2015 EAN Annual Report: The report has some interesting tables with capacities and energy quantities of so much of this and so much of that. Spreadsheets at 5-year intervals would have been far more useful. The report identifies $33.3 BILLION of RE investments to implement the CEP arbitrary goal of “90% RE of All Energy by 2050”, during the 2016 – 2050 period, about $0.98 billion per year.
Coercive Enforcement of CEP Goal: The CEP serves as a useful club, for use by DPS, legislators and RE special interests, to “hold the feet to the fire” of skeptical Vermonters. As shown in the 2015 Annual Report, there will be “Community Energy Dashboards” to indicate the status of planning, achievements, and short falls.
DPS uses the CEP goal to force local political entities to either come up with energy plans, or forfeit getting “substantial deference” during PSB hearings regarding siting, and forfeit subsidies for the RE projects of developers; insider folks will be pushing for those subsidies.
Those plans must include ALL approved RE technologies, unless a special dispensation is granted by DPS, which approves the plans. Such centrally imposed government coercion should have no place in Vermont, which has a 200-year culture of LOCAL control. Here is an example of a regional plan, 161 pages.
Subsidies and the CEP: Vermont is not a business-friendly state. It ranks 43rd out of 50. See URL. Instead of increasing its ranking, Vermont social-democrat politicians have adopted an unwritten “policy”: Maximize the schlepping of federal funds into Vermont to start/subsidize government programs, and start/subsidize government/business partnerships, which create a spectrum of subsidy-dependent constituencies, that produce reliable votes year after year. The programs and partnerships usually pay very little in state and local taxes. Shortfalls are exacted from the near-zero, real growth private sector, by means of annual increases of taxes, fees and surcharges. Unless these trends are reversed, Vermont will keep its disgraceful 43rd ranking.
A ”policy” example is the DPS arbitrary goal of “90% RE of All Energy by 2050” to maximize federal subsidies into the state to create subsidized RE programs and projects. Other “policy” examples are the fraudulent EB-5 program; the money-losing Montpelier District Heating Plant; the $200-million, still-not-working, healthcare website; single-payer, etc. The social-democrat “policy” has failed to create a vibrant, growing private sector since 2000.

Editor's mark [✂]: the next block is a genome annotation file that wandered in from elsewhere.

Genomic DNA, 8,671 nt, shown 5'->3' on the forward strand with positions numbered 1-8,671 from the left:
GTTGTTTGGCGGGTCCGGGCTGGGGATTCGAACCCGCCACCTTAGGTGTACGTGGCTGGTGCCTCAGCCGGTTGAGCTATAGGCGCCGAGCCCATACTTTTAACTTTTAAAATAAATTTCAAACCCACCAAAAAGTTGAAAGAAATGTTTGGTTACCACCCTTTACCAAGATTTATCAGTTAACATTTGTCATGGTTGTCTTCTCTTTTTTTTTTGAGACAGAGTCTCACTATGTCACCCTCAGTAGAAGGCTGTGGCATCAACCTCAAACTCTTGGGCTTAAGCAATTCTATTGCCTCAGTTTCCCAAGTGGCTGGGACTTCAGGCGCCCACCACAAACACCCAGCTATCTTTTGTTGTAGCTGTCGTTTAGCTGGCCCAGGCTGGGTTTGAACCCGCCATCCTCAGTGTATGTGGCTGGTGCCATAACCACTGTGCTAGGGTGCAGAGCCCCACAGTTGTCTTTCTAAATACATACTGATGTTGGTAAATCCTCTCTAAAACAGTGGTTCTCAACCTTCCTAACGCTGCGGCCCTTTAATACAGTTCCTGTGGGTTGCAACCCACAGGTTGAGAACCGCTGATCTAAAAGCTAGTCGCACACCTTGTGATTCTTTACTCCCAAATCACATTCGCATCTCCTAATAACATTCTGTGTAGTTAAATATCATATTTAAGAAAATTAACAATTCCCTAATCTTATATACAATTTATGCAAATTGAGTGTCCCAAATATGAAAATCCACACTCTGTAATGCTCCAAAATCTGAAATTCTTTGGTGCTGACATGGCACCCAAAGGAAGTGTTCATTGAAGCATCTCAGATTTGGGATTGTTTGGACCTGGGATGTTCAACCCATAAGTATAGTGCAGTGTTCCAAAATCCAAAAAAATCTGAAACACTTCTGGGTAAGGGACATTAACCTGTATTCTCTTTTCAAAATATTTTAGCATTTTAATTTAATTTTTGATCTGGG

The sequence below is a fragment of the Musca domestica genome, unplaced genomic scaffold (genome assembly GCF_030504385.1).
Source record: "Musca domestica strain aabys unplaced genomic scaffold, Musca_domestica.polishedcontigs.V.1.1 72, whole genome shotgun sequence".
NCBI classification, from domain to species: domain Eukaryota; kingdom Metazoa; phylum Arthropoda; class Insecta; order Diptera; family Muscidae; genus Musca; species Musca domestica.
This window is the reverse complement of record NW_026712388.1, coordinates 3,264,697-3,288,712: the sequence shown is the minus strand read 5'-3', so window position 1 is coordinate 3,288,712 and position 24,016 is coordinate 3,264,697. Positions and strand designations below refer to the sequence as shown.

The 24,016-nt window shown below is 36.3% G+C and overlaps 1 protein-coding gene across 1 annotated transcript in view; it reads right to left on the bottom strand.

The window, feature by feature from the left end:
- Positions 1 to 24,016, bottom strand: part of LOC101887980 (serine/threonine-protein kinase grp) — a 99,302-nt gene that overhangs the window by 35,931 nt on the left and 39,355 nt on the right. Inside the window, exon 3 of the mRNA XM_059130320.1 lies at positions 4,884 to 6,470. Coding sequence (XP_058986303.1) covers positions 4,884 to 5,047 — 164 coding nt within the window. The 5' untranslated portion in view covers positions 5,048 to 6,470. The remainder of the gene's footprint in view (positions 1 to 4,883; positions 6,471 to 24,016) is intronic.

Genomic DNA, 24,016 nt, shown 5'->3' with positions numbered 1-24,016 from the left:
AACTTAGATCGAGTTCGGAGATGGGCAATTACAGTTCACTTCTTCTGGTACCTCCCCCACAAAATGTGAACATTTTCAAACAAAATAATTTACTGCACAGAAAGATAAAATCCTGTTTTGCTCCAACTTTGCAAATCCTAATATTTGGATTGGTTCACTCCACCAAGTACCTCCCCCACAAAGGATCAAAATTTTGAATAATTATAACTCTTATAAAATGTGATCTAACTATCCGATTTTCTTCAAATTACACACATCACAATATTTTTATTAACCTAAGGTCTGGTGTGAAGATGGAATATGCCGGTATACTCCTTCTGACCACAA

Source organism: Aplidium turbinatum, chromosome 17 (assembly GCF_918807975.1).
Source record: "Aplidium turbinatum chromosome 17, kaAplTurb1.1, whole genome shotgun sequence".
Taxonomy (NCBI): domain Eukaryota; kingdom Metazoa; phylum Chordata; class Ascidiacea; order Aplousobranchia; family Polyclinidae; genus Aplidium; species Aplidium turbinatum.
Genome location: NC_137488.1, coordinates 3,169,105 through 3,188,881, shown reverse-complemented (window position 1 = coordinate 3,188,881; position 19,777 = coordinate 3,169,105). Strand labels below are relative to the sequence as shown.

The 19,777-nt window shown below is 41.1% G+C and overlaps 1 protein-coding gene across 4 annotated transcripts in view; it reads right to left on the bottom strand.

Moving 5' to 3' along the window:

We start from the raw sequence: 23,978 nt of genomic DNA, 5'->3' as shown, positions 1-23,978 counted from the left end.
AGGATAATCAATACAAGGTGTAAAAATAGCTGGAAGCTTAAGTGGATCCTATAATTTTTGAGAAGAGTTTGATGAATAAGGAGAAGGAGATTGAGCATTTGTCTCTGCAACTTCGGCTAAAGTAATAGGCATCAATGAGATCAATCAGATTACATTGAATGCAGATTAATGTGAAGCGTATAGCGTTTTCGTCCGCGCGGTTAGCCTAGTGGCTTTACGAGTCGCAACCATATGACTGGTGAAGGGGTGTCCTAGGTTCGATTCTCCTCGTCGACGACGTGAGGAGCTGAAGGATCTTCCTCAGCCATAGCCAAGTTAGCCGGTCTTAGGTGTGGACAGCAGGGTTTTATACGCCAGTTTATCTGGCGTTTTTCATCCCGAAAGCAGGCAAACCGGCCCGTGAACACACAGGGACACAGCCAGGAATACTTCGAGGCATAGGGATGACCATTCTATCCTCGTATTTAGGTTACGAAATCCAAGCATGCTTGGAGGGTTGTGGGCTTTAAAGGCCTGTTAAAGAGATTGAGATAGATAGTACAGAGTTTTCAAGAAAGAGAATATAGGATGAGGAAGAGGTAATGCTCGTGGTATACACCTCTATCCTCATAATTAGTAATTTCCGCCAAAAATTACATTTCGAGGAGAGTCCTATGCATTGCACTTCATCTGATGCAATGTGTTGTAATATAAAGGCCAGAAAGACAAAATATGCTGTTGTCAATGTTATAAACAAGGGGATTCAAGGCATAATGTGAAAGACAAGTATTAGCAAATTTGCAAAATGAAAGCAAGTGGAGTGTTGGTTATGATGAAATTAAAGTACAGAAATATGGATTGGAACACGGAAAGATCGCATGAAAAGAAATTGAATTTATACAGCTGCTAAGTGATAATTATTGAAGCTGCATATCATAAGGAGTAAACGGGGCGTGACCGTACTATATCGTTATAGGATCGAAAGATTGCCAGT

However, in-state and out-of-state multi-millionaires, often hiding their identities behind innocent-sounding LLCs, investing in the larger RE projects, are making out like bandits. They enjoy multiple, risk-free, high-return, 20- to 25-year, RE tax shelters, while laughing all the way to the bank, because all is paid for, via ever-higher taxes, fees and surcharges, by already-struggling Vermont households and businesses, trying to make ends meet with stagnant and declining real incomes, in the near-zero, real-growth Vermont economy.
In accordance with the “policy”, most legislators habitually vote the party line for subsidized RE and other programs. Most of them likely do not understand all the implications. Even some engineers have trouble deciphering the arcane DPS and PSB rules and regulations.
Most legislators likely are aware of the dismal economic and socially divisive outcomes of the RE scenarios of the past 6 years, especially after repeatedly hearing about the hardships of Vermonters, who’s only “feel-good reward” is suffering the adversities of wind and solar projects on destroyed pristine ridgelines and in fertile meadows, PLUS paying for it all.
The arbitrary CEP goal aims to “transform” the Vermont economy. It would require investments of at least $33.3 billion during the 2017 – 2050 period, about $980 million PER YEAR for 33 years, per EAN 2015 Annual Report. The CEP could not be implemented without a very high carbon tax of at least $500 million PER YEAR for 33 years.
Proposed Carbon Tax Bill: A large group of Vermont legislators, pressured by RE and other special interests, co-sponsored a bill to enact a law to impose a unilateral, regressive carbon tax on already-struggling households and businesses. Fortunately, the proposed bill died in committee; Scott is against any unilateral carbon tax and against any additional wind turbines on ridgelines. However, RE and other special interests continue to drum up support for THEIR carbon tax that would line THEIR pockets at the expense of all others.
To make the proposed bill APPEAR attractive, the bill had the usual lip-service statement about Vermont’s government returning the carbon tax revenues in a “revenue-neutral” manner, i.e., in the form of tax credits, subsidies, rebates, grants, etc. The tax credits, etc., were purposely left vague and were circumscribed in ways so people and companies would have no way of knowing who would qualify for what credit, and what they would get back.